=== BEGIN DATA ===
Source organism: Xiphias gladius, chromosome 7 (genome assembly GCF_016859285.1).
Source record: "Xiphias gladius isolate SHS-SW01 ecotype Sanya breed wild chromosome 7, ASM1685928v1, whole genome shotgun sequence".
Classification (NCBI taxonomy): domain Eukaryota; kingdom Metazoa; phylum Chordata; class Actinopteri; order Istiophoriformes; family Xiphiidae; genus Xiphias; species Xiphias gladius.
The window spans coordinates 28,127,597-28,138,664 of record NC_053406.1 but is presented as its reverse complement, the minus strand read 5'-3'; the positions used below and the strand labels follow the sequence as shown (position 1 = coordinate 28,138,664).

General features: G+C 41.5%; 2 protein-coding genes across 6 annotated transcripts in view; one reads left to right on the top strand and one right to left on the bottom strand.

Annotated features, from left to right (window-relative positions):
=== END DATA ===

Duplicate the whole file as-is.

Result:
Source organism: Xiphias gladius, chromosome 7 (genome assembly GCF_016859285.1).
Source record: "Xiphias gladius isolate SHS-SW01 ecotype Sanya breed wild chromosome 7, ASM1685928v1, whole genome shotgun sequence".
Classification (NCBI taxonomy): domain Eukaryota; kingdom Metazoa; phylum Chordata; class Actinopteri; order Istiophoriformes; family Xiphiidae; genus Xiphias; species Xiphias gladius.
The window spans coordinates 28,127,597-28,138,664 of record NC_053406.1 but is presented as its reverse complement, the minus strand read 5'-3'; the positions used below and the strand labels follow the sequence as shown (position 1 = coordinate 28,138,664).

General features: G+C 41.5%; 2 protein-coding genes across 6 annotated transcripts in view; one reads left to right on the top strand and one right to left on the bottom strand.

Annotated features, from left to right (window-relative positions):